So yes, for all those people who think CAT was the biggest hurdle in getting to IIMA, well you are wrong. Come here, feel the pressure and you will know that getting through CAT was nothing compared to facing the daily life at IIMA. You can have classes till 4 AM in the morning and then a submission at 8, so forget sleep. You will sleep for no more than 4 hours a day, and that a optimistic figure. On some days you won’t get to sleep at all. With 3 subjects per day plus quiz and of course preparation for the case study for next week, rest and sleep are luxury that you just can’t afford here at IIMA. Yes you get that huge salary at the end of two years, but you are put through a grind for that.

Louis Kahn Plaza

You cannot, for example, be late for a class, not even by a second. If the class starts at 2:30 PM, it means you have to be inside the class by 2:29:59 PM. Any later and you won’t be allowed in and you may get an ‘I’ (incomplete) grade and therefore you will have to repeat a whole course, and therefore a whole year, which means you will complete your MBA in 3 years instead of two. Academic Discipline is sacrosanct here. That means you can not copy your friends assignments, and there is a software to check that. Coming late to class is unacceptable and by no means should your phone ever ring during a class. Keep it silent or better switch it off (even if your phone is in silent the static on the speaker caused by an incoming call can piss off the prof and he/she will refuse to come to your class again which means you entire class repeats the course). You cannot be found in the class without preparing your case material. You will have surprise quizzes here. If you are late for an assignment by even a second, it won’t be accepted.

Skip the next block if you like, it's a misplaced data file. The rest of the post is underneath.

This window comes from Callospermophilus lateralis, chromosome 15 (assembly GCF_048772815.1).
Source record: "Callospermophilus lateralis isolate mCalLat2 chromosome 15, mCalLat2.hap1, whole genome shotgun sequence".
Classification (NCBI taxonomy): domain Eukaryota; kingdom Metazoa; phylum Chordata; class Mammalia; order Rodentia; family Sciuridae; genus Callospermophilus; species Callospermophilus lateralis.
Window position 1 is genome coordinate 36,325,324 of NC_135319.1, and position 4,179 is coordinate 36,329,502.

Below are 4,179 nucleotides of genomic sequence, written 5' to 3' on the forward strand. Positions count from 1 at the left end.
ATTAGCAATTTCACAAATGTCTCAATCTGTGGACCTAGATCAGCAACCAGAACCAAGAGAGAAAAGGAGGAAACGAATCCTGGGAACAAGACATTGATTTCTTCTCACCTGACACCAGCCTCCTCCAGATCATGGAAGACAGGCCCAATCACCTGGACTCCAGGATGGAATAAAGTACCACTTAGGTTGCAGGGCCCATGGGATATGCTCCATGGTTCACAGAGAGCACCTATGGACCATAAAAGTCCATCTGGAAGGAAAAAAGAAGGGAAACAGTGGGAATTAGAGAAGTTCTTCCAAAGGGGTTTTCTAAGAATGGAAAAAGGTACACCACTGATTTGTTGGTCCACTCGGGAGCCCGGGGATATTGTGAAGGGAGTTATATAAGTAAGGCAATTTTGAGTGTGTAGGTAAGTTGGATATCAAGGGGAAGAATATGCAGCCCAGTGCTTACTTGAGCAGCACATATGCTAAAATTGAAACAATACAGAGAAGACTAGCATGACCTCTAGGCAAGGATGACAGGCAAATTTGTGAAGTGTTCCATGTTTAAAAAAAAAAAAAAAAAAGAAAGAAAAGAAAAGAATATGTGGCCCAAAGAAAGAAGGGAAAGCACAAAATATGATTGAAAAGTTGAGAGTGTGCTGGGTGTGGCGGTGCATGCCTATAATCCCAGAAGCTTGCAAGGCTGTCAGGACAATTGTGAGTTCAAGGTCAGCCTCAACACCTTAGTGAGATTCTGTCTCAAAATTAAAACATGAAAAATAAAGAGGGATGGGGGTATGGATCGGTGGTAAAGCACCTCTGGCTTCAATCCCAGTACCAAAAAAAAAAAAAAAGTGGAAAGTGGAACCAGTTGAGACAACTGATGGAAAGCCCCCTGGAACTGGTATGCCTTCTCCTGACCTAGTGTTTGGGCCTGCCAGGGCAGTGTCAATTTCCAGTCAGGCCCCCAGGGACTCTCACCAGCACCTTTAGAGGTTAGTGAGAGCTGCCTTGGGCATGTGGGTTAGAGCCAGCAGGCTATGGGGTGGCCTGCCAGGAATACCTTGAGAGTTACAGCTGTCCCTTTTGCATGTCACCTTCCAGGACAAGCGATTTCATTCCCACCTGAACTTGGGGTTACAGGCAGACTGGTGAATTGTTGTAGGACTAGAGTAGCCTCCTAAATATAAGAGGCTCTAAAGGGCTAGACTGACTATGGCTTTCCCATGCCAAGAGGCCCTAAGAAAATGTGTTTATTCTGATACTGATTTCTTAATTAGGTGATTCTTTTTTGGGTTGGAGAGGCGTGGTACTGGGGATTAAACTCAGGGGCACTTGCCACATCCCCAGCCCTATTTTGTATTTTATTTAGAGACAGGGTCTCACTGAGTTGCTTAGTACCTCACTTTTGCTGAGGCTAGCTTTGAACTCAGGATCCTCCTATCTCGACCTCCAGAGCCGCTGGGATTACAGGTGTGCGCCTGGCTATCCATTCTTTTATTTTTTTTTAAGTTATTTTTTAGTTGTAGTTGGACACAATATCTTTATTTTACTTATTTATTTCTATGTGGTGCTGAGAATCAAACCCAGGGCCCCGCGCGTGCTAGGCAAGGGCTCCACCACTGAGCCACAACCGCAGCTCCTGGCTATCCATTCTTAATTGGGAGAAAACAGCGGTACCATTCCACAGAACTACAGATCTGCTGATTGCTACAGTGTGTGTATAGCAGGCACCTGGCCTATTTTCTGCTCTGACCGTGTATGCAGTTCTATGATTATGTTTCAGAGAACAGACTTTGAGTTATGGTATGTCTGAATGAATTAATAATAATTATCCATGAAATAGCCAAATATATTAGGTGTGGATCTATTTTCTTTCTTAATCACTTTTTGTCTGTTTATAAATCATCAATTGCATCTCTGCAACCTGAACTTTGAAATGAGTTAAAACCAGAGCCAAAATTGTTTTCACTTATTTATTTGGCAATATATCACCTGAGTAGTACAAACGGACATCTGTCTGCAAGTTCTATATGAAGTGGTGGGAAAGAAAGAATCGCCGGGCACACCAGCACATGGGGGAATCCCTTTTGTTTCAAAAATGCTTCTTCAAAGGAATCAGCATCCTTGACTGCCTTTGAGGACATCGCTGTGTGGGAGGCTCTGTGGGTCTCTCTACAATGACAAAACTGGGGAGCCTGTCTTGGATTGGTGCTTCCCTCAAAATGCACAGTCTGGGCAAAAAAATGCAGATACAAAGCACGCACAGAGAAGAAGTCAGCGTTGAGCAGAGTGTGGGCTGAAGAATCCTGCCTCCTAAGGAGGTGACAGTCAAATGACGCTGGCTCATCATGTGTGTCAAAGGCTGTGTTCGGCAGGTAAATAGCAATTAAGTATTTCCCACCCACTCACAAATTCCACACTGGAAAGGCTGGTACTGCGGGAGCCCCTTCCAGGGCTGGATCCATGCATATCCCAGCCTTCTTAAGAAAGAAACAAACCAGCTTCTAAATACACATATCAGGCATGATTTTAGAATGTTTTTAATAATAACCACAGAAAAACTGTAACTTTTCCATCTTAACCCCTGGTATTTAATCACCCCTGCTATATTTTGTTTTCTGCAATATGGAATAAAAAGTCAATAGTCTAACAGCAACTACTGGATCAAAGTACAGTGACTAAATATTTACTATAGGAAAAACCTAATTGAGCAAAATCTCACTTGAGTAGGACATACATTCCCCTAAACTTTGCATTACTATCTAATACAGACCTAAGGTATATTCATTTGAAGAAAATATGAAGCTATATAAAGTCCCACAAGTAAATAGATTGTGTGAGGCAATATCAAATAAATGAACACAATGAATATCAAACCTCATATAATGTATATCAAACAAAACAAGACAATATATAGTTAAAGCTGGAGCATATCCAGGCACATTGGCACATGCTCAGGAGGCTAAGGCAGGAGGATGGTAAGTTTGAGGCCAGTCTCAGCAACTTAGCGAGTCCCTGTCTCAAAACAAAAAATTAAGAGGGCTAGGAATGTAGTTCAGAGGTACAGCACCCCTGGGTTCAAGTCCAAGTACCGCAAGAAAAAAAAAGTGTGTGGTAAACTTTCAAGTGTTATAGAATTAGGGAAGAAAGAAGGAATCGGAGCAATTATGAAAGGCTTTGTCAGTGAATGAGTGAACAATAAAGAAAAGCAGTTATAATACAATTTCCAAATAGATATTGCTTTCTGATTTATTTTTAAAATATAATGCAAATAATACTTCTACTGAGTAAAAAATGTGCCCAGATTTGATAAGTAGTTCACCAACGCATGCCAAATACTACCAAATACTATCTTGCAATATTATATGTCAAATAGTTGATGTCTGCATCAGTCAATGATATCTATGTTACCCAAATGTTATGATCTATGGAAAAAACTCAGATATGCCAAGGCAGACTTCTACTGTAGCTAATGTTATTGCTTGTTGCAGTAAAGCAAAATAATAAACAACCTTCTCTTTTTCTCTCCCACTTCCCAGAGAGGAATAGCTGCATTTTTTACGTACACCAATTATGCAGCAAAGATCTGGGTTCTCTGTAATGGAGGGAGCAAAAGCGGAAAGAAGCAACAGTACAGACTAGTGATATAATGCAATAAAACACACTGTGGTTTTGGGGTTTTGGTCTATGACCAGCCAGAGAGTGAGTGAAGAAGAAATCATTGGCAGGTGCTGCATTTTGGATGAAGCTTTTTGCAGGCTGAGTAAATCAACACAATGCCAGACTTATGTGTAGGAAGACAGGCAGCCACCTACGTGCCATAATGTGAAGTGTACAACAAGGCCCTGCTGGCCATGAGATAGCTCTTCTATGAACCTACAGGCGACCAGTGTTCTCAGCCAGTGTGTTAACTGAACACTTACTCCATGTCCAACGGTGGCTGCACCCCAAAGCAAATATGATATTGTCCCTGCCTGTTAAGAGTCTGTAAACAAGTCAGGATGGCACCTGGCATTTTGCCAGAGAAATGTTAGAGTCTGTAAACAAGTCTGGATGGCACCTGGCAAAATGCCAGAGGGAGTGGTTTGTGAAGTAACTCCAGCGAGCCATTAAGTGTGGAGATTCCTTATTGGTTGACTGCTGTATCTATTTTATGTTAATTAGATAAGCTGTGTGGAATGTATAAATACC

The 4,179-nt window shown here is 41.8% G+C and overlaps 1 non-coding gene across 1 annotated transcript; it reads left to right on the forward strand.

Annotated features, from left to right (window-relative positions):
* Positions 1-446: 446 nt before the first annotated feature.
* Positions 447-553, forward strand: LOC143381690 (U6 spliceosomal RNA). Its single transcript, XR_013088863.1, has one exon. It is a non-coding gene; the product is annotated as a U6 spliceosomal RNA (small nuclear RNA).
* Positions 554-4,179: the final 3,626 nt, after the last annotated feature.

In the first 3 days itself, I only had 2 proper meals at mess because I had to submit assignments or prepare case-mats, or attend some class or session. I slept for an average of 4 hours. The pressure is tremendous. Sleep here is an afterthought. Rest and relaxations do not exist in the IIMA dictionary. In fact it is said that if you want to relax, you should better join some other IIM. The A in IIMA stands for Acads (and which I have to admit is not one of my strengths). IIMA does not teach you how to handle pressure. And neither does it tell you how to relax. You learn it. There is no “acclimatization” period. You are thrown into the fire and expected to come out without any burns.

IIMA claims that its goal is to produce leaders, not managers. The academic rigor you face is just to ensure that. You will learn to be punctual, always meet deadlines no matter what, maintain the highest standards of integrity at all time, and all this without even knowing how it happened. People enter IIMA after a stringent selection process, and nothing but the best of the best is expected from them. Its not just a question of IIMA reputation but that of the whole country. When an entire country looks upon you, you have to put you best foot forward every time, without fail. In fact, failure is not acceptable here. Also when profs , who could otherwise earn millions working for a company, come 15 mins early to class to teach you, that too for every class day after day year after year, there is no reason why any student should be late.

From the orientation session itself the pressure builds up. After the orientation class, we have to submit an assignment within 3 hours, and needless to say you cannot copy from others, not just your friends but even from seniors who have long passed out, the software detects all. Then there so many other things going on which you have to attend. You also have to prepare for your class. So bottom line, life at IIMA is gruesome, only a military course (preferably special forces) can be more gruesome than this. Already 2-3 students have left in the first week itself, yes its that cruel. The ones who are left will face the most challenging one year of their life.

While I am slightly worried, but I am looking forward to it. Hope I survive. Will keep you updated.

PS: Its 2:33 AM and I am just back from a party where we did rain dance, got totally drenched then came back to our dorm and partied more. I am lovin’ it. I am slightly drunk now. So if the above post is slightly incoherent, don’t blame me, blame the booz